Ukraine’s nuclear industry is set to become a new growth point for Europe
- Author: Zachary Reyes Nov 05, 2018,
Nov 05, 2018, 21:43
- Ukraine is in the world’s top ten nuclear energy producers and possesses a skilled labour force - Ukraine has huge deposits of the natural resources necessary for the nuclear energy sector - Ukrainian nuclear industry can help EU diversify its energy imports, and reduce the dependency on hydrocarbon in favour of nuclear energy
Ukraine has abundant mineral resources including elements crucial for nuclear power. It is in the Top 10 of the world's production of uranium from mines, and has almost twice as much uranium as the US. Ukraine has 25% of the world's reserves of titanium — metal used in the nuclear power industry. Ukraine also has significant reserves of zirconium ore.
But Ukraine's mineral raw material base is under-valued and under-developed. Investment by modern mineral exploration companies can remedy the situation. It is necessary to prepare deposits for developing, so that large international investors can enter the country.
“As a country with such a rich mineral resource base, Ukraine should have a well-developed infrastructure including the one for preparation of deposits for investments. For that to happen, deep and detailed work of new generation geological companies is required — companies that are ready to take the risks of preliminary preparation. We took this risk because we believe that the mining industry of Ukraine is exceptionally investment intensive and attractive,” says Olexander Nastenko, director of Ukrgeoposhuk, a company engaged in the preparation of prospective geological facilities for industrial development.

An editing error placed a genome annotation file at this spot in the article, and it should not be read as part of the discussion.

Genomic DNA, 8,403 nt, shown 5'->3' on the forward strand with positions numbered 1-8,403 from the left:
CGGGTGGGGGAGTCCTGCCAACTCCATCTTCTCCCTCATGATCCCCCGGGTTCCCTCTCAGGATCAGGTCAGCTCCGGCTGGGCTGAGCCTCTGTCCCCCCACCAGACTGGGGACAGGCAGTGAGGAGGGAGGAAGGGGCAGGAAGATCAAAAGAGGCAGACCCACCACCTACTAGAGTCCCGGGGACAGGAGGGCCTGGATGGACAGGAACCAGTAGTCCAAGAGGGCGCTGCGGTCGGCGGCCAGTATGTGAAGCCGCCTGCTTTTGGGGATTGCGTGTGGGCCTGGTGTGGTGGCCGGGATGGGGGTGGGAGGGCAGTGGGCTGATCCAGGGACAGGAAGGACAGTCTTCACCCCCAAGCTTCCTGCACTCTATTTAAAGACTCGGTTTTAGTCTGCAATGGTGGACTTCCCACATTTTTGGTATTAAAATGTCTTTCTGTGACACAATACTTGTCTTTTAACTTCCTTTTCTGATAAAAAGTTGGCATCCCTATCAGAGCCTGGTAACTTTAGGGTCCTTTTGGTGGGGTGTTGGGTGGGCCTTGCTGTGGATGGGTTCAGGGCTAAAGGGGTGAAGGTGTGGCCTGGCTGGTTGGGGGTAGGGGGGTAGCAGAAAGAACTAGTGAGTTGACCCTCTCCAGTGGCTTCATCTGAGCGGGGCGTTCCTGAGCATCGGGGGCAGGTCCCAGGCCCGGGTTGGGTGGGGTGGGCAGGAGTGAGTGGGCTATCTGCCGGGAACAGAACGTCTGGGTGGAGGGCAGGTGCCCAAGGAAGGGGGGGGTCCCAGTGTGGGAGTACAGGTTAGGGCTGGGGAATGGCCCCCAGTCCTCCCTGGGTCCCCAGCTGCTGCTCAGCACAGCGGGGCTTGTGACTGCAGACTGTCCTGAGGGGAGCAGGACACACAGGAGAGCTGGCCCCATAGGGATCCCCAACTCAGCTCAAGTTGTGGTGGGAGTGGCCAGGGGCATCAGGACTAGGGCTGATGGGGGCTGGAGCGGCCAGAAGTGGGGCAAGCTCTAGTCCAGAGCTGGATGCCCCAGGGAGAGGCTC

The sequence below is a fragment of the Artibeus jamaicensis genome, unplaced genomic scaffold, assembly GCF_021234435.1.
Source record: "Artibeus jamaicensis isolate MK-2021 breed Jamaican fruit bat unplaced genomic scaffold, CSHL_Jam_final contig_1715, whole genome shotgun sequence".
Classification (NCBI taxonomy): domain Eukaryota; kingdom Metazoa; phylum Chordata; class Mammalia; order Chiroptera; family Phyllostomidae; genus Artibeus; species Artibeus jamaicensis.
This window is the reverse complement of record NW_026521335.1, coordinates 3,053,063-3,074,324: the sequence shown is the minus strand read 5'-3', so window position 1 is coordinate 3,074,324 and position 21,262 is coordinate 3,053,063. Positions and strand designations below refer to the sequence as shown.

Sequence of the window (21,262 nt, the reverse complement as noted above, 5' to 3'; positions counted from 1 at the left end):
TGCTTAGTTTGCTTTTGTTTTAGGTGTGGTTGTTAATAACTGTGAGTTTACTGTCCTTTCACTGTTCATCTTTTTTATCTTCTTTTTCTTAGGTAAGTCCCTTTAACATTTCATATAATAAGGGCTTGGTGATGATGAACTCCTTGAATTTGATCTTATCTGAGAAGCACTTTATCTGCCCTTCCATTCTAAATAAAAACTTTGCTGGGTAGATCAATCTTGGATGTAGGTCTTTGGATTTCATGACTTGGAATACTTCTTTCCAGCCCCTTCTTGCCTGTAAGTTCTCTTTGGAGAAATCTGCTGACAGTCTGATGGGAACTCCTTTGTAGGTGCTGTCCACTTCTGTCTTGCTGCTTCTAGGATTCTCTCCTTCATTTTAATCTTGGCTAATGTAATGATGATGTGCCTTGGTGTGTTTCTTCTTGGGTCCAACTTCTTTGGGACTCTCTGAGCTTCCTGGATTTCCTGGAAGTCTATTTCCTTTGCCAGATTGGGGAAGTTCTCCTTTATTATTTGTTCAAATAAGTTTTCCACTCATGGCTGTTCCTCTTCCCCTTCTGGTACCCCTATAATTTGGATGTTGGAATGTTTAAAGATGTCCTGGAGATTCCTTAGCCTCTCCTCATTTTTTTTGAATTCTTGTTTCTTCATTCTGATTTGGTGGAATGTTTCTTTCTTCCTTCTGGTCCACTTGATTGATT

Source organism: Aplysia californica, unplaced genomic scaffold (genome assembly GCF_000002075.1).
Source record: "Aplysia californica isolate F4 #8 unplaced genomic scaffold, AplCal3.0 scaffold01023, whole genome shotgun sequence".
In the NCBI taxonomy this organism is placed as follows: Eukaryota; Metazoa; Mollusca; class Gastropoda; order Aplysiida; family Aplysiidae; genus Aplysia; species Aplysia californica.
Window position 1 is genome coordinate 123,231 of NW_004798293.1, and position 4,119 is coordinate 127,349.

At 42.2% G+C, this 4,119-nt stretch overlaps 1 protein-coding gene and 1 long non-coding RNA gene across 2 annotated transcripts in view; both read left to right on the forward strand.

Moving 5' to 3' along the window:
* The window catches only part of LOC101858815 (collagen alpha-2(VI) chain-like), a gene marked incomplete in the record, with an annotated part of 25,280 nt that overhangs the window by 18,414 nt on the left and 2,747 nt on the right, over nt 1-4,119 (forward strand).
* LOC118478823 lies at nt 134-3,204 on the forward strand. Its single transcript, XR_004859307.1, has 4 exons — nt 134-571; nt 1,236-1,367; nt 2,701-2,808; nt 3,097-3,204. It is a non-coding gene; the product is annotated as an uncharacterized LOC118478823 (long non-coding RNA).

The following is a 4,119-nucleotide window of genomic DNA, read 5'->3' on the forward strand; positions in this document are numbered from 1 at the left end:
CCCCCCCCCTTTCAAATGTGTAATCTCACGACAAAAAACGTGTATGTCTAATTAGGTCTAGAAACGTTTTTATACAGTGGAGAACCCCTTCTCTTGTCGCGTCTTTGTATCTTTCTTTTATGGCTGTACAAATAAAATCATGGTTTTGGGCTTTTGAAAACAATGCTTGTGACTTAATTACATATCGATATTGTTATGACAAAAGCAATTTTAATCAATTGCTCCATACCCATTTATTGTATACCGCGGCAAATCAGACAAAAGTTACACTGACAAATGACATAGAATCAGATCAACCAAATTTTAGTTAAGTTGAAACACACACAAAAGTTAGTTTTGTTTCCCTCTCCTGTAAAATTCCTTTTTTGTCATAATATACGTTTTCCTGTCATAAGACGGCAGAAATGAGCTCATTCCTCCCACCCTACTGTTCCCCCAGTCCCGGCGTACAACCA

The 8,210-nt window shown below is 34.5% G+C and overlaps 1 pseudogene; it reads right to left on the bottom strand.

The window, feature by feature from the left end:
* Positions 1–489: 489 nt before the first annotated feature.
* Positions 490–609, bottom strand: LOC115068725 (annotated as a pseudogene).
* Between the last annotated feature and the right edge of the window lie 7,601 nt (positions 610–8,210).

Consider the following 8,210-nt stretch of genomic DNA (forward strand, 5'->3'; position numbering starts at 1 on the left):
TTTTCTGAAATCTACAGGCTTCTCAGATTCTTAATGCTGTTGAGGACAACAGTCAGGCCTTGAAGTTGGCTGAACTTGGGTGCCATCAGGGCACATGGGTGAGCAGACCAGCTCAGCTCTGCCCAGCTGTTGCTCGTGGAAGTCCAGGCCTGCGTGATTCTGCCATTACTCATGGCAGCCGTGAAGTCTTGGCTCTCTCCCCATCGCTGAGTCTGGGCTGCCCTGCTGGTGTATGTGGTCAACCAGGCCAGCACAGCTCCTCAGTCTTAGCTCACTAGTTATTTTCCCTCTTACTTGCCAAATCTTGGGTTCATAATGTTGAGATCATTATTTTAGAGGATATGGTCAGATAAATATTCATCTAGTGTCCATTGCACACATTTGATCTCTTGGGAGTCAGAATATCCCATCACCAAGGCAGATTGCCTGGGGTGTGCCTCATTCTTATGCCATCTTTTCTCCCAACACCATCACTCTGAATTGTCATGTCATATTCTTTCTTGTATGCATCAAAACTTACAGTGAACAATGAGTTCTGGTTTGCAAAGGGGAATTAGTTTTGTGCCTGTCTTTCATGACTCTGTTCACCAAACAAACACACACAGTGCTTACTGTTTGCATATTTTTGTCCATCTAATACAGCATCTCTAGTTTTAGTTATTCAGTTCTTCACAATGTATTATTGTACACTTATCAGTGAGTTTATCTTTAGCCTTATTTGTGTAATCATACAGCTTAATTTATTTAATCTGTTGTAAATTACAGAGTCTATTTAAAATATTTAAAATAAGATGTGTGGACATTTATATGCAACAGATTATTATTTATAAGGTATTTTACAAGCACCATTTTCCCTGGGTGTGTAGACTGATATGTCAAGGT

“We, the representatives of Ukrainian large capital, see the potential of the mineral and raw materials base, power engineering, and industry in general. At the same time, we see a huge underestimation of the country as a whole, as well as of separate industries. This is due to the need for structural reforms. Local capital understands the importance of applying western standards in the mining and energy sector of Ukraine, since even the very transition to these standards increases the capitalization of the country, and hence of the business here. We are working to ensure that the capitalization of our country grows, and any investor could feel it,” says Gennadiy Butkevych, Chairman of the Supervisory Board at Nuclear Energy Systems of Ukraine, LLC.
With such a comprehensive energy potential, Ukraine can become a new growth point for the whole of Europe. The development of nuclear industry here is a win win for both Ukraine and the European Union. Ukraine will benefit from jobs and investment. The EU will have an opportunity to diversify its energy imports from oil and gas to a universal end-product — reliable, stable and clean nuclear energy.